The art of negotiating access

Negotiating access to New Zealand’s outdoors requires extensive knowledge, delicacy, flexibility and understanding, along with an unwavering belief in the value of outdoor access.

Each year, the New Zealand Walking Commission mediates in hundreds of cases involving landowners, with the ultimate objective of protecting New Zealand’s natural heritage by promoting free, certain, enduring and practical access to the outdoors.

Helping to resolve often difficult access issues means having the ability to be a good listener, to be genuine, and to “apply a curious mind,” as Inger Perkins, regional field advisor for the West Coast learned during training.

The Commission’s 12 regional field advisors have diverse backgrounds, but common threads include skills in mediation and experiences in conservation, farming and the outdoors.

Their work is intensely varied, and no two regions are identical. But one thing these advisors all agree on is that it’s never dull work, and that the rewards far outweigh the challenges.

John Gibbs, who oversees Taupo and Bay of Plenty, is one of the longest-serving regional field advisors. He has been in the role since 2011. Prior to that, he worked on access-related issues for nearly five decades.

“It doesn’t get any easier,” he says.

“The challenge is when people have a fixed view about a place or a situation. When it’s clear they’re wrong, it can be difficult to change their minds. The fact is that if you’re asked to come around from a position you’ve held for a long time, you need to be able to save face.”

A regional field advisor’s role is wide-ranging. It is, generally, to facilitate public access. Specifically, it is about delivering direct assistance by way of advice and support for groups and individuals trying to establish access; helping to resolve access disputes by providing quality and factual information about land status and about access dispute resolution; and providing a suite of tools to help people better understand aspects such as access rights and responsibilities.

The amount of legal and technical knowledge that is needed in the role is one of the key challenges regional field advisors face, says Rod Smillie, who took on the role for the Manawatū, Whanganui and Taranaki regions in July.

“The biggest challenge is getting your head around the legal technicalities relating to instruments of access,” he says. “You have to be careful about offering advice off the top of your head.”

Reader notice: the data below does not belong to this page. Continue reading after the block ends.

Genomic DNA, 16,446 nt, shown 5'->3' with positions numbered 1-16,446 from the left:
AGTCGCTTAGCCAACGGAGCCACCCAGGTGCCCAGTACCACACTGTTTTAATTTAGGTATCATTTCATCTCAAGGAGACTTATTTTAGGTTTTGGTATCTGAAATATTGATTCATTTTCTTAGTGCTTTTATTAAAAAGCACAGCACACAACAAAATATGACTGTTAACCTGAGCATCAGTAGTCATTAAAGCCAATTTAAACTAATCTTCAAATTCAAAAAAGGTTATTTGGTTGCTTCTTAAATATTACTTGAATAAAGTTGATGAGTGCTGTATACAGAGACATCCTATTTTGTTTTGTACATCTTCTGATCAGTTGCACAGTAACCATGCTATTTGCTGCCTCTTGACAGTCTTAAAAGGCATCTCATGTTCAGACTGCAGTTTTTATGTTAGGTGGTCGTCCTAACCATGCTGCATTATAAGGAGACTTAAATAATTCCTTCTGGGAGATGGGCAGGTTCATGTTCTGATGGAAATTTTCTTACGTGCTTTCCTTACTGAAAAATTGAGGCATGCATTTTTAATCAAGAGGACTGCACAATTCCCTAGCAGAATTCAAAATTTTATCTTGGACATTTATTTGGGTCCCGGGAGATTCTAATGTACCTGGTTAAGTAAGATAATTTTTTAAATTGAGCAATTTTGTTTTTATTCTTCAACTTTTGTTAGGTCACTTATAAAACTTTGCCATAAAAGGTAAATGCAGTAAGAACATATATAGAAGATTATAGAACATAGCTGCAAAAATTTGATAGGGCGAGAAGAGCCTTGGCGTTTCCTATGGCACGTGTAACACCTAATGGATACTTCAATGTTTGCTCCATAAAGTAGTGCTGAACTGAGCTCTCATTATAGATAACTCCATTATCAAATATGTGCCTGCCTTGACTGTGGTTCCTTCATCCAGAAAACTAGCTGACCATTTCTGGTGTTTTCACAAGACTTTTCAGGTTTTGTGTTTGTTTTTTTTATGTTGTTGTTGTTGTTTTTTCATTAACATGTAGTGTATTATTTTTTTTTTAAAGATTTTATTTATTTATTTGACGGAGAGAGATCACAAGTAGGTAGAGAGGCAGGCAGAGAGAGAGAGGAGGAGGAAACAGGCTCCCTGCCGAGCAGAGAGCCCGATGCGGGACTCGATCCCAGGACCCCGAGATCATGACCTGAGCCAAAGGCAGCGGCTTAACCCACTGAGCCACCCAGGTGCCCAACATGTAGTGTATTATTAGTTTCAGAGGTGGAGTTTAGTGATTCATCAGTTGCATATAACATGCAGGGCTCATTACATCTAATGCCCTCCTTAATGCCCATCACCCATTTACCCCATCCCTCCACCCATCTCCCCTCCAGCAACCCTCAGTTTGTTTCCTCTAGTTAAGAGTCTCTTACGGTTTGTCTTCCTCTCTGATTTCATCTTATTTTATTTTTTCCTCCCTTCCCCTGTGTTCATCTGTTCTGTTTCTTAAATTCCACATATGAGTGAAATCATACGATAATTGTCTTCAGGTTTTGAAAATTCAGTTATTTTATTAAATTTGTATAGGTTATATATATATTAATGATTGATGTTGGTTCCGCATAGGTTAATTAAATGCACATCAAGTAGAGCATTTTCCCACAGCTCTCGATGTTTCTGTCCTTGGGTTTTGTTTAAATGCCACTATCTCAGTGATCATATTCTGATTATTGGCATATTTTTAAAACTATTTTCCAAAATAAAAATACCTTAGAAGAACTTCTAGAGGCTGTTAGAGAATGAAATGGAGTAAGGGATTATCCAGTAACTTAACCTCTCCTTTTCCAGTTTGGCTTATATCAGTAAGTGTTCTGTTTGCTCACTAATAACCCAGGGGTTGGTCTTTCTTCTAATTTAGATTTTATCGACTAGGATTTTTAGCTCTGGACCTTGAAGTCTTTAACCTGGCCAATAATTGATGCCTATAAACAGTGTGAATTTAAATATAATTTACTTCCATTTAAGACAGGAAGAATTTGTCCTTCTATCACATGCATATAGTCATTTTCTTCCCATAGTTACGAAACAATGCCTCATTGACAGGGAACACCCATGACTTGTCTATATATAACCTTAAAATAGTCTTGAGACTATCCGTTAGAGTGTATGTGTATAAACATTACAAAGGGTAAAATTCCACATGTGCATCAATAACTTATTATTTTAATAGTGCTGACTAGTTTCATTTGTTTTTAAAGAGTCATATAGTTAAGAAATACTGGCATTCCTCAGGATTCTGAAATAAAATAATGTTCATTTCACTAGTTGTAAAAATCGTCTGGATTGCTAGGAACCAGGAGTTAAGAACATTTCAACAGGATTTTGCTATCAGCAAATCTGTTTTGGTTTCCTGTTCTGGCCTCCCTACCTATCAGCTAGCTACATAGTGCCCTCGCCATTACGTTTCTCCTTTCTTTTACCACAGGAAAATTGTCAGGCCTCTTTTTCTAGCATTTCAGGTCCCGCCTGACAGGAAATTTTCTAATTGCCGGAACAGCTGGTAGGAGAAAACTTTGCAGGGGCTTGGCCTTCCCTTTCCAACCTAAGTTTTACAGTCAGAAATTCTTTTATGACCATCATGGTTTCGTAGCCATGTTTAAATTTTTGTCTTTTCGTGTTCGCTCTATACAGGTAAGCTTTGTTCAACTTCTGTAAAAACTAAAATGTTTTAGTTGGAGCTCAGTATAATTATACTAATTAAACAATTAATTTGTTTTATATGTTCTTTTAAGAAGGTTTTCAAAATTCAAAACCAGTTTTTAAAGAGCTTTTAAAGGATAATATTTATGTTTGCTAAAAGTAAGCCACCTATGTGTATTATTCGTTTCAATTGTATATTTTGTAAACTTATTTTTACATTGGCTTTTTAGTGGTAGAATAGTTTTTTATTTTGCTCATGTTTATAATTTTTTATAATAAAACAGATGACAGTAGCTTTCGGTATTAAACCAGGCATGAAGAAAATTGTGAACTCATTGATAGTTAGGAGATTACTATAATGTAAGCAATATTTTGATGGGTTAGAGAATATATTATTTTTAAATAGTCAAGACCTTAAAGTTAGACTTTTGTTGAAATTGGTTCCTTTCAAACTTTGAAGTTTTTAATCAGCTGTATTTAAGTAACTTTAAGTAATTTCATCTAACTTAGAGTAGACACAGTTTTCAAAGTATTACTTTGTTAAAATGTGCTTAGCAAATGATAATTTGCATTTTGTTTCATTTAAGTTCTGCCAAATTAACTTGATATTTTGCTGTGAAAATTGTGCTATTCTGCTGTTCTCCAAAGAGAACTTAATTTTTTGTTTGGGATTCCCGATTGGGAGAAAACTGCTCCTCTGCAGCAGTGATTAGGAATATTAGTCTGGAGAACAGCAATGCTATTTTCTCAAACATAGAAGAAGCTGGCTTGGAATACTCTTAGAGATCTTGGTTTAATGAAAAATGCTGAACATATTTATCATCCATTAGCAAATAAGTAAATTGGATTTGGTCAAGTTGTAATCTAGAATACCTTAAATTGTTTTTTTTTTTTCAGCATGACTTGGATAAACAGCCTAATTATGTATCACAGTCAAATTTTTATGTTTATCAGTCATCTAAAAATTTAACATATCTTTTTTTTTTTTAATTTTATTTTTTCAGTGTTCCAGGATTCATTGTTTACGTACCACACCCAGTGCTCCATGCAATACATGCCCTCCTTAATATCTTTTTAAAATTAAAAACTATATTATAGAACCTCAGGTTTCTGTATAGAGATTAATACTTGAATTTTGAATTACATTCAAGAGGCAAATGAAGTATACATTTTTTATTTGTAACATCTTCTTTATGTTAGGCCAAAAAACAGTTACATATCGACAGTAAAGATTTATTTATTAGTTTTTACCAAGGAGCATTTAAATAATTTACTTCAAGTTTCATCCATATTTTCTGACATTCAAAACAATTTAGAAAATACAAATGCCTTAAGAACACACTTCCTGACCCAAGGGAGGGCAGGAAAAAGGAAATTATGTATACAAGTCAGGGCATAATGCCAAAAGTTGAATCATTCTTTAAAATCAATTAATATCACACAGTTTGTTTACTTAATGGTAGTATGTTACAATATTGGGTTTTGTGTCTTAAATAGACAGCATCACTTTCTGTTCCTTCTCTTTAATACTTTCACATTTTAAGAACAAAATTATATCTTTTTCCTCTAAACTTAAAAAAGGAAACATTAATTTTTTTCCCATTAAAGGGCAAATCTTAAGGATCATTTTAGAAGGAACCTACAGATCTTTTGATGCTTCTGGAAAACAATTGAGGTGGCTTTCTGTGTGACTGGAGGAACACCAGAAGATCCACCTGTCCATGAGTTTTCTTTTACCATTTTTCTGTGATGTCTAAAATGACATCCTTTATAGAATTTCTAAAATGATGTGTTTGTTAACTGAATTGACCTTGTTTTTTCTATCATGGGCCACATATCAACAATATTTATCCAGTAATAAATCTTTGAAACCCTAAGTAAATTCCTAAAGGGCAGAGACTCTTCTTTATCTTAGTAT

Alongside technical knowledge, advisors need persuasive skills, patience and flexibility. Often, it’s a good idea not to impose outcomes on parties involved in an access issue. Mr Gibbs describes a situation he managed that involved a farming couple who were adamantly opposed to the notion of unlimited public access on a walking track that partially crossed their property. There was also an unformed legal road bisecting the property which the public could use as of right as an alternative access.

“There was quite a long period of engagement. Rather than tell them they had to grant access, we explained that it was their prerogative whether or not to grant access on the existing track and that we could help them manage that.  Going in hard right at the start with the rights of people to access the unformed legal road would have pushed them into a defensive position and closed other options."

In the end, the farming couple agreed to grant access all along the river bordering their land as well as the existing track.

“We got them to see that there were actually reputational benefits to them. That had an impact,” he says.

One of the key aspects of talking to landowners is considering what value it adds for them, says Felicity Brough, regional field advisor for the Waikato region and an experienced farmer herself.

A few times, for example, she has found that landowners don’t know the boundaries of their properties until the Commission helps them clarify these via its mapping system. She also points to a case where the Commission was involved in correcting inaccurate information displayed on a fishing website about a particular farmer’s stream, a correction for which the farmer was grateful.

Generally, open-mindedness and a genuine interest in what people have to say make all the difference, says operations manager Ric Cullinane.

“Turning up at a first meeting with a line on a map is a bad idea. You need to approach it with an open-ended question, and understand where people are coming from and asking for advice. Often, landowners are best placed to provide good options and solutions.”

Patience too is key, he says.

“None of this is ever going to be sorted over the weekend.”

A key aspect that everyone seems to agree on is never to pre-judge an outcome.

“When you look at a case, take it at face value, don’t hang on to the outcome because that might not be the result you get,” Ms Brough says.

Mr Gibbs agrees. “It’s important to be flexible and not fixated on a plan,” he says.

Inger Perkins also says keeping an open mind is key: “Working towards a solution through open questions and discussion rather than diving in with pre-conceived solutions is essential.”

One of the best things about the role is the people you get to work with, she says.

“My colleagues at the Commission are extraordinary in their support, in what they contribute and their massive experience. They’re one of the best teams I’ve ever worked with.”

Page last updated: Jun 9, 2020, 1:40 PM